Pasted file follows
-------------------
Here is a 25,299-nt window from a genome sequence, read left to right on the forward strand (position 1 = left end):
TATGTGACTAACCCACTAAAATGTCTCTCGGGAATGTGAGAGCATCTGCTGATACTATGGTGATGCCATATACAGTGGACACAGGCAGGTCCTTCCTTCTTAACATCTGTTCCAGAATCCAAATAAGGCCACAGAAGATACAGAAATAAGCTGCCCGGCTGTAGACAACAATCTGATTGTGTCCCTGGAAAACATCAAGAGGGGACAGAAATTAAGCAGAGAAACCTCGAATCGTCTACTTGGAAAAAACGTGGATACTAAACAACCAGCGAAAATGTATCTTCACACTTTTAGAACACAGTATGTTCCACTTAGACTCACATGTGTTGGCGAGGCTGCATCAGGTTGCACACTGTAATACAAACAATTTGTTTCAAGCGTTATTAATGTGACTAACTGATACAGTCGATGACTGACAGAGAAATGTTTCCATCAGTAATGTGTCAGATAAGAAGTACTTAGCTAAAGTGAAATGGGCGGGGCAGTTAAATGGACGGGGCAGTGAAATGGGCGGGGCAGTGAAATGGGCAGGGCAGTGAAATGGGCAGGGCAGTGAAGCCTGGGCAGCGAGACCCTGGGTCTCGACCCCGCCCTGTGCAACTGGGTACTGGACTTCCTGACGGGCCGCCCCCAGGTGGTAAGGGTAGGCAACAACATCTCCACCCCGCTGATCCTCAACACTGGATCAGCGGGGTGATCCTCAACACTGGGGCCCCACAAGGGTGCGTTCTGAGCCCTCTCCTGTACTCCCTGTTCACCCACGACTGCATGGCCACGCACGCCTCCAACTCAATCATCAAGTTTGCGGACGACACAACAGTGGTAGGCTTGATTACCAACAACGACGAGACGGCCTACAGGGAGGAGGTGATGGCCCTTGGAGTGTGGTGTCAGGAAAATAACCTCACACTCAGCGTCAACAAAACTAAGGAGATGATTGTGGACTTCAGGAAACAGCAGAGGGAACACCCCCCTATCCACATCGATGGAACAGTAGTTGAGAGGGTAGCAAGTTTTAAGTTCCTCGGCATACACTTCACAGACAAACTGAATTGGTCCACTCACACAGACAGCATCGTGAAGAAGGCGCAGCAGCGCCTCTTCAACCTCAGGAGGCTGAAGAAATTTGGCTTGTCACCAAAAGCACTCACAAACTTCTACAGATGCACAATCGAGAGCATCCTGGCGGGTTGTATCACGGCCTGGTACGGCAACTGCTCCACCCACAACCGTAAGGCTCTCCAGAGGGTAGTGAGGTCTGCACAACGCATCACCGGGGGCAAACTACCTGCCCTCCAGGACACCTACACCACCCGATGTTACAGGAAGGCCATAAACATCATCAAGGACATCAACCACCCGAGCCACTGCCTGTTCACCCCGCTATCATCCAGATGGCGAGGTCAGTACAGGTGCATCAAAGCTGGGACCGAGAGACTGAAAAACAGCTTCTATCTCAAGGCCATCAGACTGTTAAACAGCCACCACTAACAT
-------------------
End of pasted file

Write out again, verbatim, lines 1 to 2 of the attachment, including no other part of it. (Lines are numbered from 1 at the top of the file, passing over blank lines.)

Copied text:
Here is a 25,299-nt window from a genome sequence, read left to right on the forward strand (position 1 = left end):
TATGTGACTAACCCACTAAAATGTCTCTCGGGAATGTGAGAGCATCTGCTGATACTATGGTGATGCCATATACAGTGGACACAGGCAGGTCCTTCCTTCTTAACATCTGTTCCAGAATCCAAATAAGGCCACAGAAGATACAGAAATAAGCTGCCCGGCTGTAGACAACAATCTGATTGTGTCCCTGGAAAACATCAAGAGGGGACAGAAATTAAGCAGAGAAACCTCGAATCGTCTACTTGGAAAAAACGTGGATACTAAACAACCAGCGAAAATGTATCTTCACACTTTTAGAACACAGTATGTTCCACTTAGACTCACATGTGTTGGCGAGGCTGCATCAGGTTGCACACTGTAATACAAACAATTTGTTTCAAGCGTTATTAATGTGACTAACTGATACAGTCGATGACTGACAGAGAAATGTTTCCATCAGTAATGTGTCAGATAAGAAGTACTTAGCTAAAGTGAAATGGGCGGGGCAGTTAAATGGACGGGGCAGTGAAATGGGCGGGGCAGTGAAATGGGCAGGGCAGTGAAATGGGCAGGGCAGTGAAGCCTGGGCAGCGAGACCCTGGGTCTCGACCCCGCCCTGTGCAACTGGGTACTGGACTTCCTGACGGGCCGCCCCCAGGTGGTAAGGGTAGGCAACAACATCTCCACCCCGCTGATCCTCAACACTGGATCAGCGGGGTGATCCTCAACACTGGGGCCCCACAAGGGTGCGTTCTGAGCCCTCTCCTGTACTCCCTGTTCACCCACGACTGCATGGCCACGCACGCCTCCAACTCAATCATCAAGTTTGCGGACGACACAACAGTGGTAGGCTTGATTACCAACAACGACGAGACGGCCTACAGGGAGGAGGTGATGGCCCTTGGAGTGTGGTGTCAGGAAAATAACCTCACACTCAGCGTCAACAAAACTAAGGAGATGATTGTGGACTTCAGGAAACAGCAGAGGGAACACCCCCCTATCCACATCGATGGAACAGTAGTTGAGAGGGTAGCAAGTTTTAAGTTCCTCGGCATACACTTCACAGACAAACTGAATTGGTCCACTCACACAGACAGCATCGTGAAGAAGGCGCAGCAGCGCCTCTTCAACCTCAGGAGGCTGAAGAAATTTGGCTTGTCACCAAAAGCACTCACAAACTTCTACAGATGCACAATCGAGAGCATCCTGGCGGGTTGTATCACGGCCTGGTACGGCAACTGCTCCACCCACAACCGTAAGGCTCTCCAGAGGGTAGTGAGGTCTGCACAACGCATCACCGGGGGCAAACTACCTGCCCTCCAGGACACCTACACCACCCGATGTTACAGGAAGGCCATAAACATCATCAAGGACATCAACCACCCGAGCCACTGCCTGTTCACCCCGCTATCATCCAGATGGCGAGGTCAGTACAGGTGCATCAAAGCTGGGACCGAGAGACTGAAAAACAGCTTCTATCTCAAGGCCATCAGACTGTTAAACAGCCACCACTAACAT